In today's WSJ, there's a column by Christopher Mims on Virtual Reality: "Virtual Reality Isn't Just About Games". As the title implies, he makes the case that 3-D Immersive VR, while starting in games, will prove to be revolutionary in a number of areas beyond that: teaching, training, video conferencing, architecture, etc.
I'm a big believer in the potential of VR to transform a number of different aspects of life, but I also am wary of what is usually around the corner when the Hype Cycle takes over: The Trough of Despair.
There will, no doubt, be more and more applications as the tech improves. One of my "Sherpa" companies, Toronto-based PCP VR, is working on several fundamental technology improvements in the area that will allow the massive & complex computations necessary to generate the images of an immersive 3-D VR environment to be done on a smartphone, and the transmission of the large, steaming files to be sent over existing 4G LTE cell networks, so wireless headsets become possible, cheap and widespread.
But, it's also important to remember some built in limitations: (1) to experience VR, you will have to wear a headset that blocks out the "real" world, so one is unlikely to use it in environments that pose any risk to someone who cannot see what's happening around him. This would include most office spaces (where one's co-workers could (and probably would) play games to embarrass one sitting at one's cubicle) because you are "blind' to them. Or, any application that requires you to actually walk around the real world, experiencing the 3-D images but unable to see objects right in front of one in the real world that could pose a safety hazard.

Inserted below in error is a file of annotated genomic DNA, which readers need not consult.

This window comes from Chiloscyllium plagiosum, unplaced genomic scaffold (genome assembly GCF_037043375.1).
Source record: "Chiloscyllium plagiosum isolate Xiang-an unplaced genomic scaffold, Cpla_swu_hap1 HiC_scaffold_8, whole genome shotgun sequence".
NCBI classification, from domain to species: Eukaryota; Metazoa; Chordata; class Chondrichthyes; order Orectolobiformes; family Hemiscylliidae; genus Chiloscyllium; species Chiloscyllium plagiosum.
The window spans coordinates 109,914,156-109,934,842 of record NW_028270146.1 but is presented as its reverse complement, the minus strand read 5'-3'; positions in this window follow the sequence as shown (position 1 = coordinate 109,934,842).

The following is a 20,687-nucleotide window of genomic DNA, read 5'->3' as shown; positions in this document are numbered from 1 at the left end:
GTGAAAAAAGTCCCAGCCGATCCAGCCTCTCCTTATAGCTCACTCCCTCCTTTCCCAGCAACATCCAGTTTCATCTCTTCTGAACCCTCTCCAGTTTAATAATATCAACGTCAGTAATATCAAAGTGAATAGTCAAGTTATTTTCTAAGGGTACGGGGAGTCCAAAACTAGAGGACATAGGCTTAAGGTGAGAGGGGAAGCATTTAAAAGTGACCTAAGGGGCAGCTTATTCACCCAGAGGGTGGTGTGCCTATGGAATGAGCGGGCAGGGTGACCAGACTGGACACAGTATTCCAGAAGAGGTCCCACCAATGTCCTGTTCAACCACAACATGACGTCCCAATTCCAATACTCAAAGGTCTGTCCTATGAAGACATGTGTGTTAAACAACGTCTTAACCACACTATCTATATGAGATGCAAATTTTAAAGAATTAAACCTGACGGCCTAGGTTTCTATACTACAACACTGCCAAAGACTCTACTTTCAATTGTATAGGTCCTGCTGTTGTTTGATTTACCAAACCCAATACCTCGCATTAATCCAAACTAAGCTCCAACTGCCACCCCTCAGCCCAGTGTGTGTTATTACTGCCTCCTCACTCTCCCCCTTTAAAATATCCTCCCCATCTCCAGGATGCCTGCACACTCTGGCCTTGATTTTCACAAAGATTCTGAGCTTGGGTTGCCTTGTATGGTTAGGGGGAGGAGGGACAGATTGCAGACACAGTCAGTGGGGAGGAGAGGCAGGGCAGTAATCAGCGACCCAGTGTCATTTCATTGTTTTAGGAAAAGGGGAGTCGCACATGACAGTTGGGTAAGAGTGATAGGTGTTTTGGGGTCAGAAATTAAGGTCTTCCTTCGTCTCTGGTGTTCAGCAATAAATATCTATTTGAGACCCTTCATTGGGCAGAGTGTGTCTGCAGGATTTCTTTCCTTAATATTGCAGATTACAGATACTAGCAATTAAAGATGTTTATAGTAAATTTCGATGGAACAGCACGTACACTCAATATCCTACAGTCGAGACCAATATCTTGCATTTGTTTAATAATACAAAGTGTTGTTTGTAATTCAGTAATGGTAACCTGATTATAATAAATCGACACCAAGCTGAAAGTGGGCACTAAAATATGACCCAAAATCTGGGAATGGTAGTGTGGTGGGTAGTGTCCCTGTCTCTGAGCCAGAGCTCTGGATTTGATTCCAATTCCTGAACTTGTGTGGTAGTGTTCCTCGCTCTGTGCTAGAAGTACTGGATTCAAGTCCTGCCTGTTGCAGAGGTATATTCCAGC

VR is going to be big -- and big in unexpected ways -- as technology advances (like that being built by PCP VR), but, as the hoopla over immersive 3-D VR grows, it's also important to remember the Trough of Despair, which, when it arrives, doesn't help any of us trying to build the 3-D space.